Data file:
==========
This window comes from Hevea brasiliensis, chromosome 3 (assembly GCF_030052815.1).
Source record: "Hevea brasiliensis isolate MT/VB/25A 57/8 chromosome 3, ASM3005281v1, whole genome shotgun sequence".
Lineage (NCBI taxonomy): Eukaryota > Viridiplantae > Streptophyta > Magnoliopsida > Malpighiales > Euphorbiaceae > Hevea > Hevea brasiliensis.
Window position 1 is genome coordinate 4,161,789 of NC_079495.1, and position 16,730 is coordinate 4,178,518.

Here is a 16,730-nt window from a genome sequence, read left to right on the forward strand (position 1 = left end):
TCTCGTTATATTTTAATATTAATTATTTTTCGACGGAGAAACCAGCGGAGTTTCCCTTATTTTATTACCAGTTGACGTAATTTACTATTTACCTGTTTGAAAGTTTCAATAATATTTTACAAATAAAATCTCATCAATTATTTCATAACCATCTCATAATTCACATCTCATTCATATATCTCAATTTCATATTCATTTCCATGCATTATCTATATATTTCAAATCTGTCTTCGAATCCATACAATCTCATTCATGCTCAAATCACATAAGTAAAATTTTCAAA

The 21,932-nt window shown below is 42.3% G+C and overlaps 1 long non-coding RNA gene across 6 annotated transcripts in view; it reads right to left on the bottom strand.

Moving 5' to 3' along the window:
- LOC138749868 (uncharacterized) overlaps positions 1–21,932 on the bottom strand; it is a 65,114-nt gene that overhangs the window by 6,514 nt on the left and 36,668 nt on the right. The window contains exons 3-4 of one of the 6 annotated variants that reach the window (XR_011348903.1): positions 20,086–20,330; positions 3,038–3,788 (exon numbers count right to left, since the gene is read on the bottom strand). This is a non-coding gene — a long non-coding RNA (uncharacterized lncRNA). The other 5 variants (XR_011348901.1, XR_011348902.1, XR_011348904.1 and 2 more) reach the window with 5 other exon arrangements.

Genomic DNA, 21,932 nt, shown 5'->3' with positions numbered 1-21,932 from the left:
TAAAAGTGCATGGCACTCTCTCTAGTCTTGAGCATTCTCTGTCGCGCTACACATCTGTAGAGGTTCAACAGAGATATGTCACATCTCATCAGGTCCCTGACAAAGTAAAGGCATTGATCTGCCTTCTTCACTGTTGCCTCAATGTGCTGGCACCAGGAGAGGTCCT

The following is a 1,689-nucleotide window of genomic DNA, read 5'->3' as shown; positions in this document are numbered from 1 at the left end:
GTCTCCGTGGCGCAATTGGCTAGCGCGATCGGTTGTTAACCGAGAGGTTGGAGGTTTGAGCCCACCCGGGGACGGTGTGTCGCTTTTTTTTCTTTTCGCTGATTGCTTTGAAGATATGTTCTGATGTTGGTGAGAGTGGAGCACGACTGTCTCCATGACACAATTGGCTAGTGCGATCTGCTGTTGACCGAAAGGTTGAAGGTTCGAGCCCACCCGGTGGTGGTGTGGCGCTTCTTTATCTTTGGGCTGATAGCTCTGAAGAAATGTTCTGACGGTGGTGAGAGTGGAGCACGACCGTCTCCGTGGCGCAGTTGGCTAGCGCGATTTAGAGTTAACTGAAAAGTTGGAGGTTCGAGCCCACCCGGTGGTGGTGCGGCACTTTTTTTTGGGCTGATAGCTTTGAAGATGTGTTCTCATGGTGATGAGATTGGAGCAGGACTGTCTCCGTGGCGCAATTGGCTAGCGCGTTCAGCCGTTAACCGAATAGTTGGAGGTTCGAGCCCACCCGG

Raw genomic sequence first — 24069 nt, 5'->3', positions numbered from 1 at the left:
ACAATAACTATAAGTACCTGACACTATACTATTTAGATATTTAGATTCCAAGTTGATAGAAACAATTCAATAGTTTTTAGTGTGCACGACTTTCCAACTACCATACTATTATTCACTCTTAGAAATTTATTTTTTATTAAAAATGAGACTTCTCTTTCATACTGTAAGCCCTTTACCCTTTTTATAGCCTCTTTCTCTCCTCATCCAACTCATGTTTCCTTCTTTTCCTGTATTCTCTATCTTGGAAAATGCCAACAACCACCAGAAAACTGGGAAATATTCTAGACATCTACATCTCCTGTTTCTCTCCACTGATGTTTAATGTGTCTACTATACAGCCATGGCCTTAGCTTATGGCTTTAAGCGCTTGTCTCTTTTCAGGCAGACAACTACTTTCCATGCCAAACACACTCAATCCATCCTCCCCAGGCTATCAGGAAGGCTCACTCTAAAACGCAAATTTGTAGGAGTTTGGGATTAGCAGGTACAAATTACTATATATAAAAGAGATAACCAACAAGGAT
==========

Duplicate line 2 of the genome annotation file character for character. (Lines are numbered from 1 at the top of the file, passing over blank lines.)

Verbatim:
Source record: "Hevea brasiliensis isolate MT/VB/25A 57/8 chromosome 3, ASM3005281v1, whole genome shotgun sequence".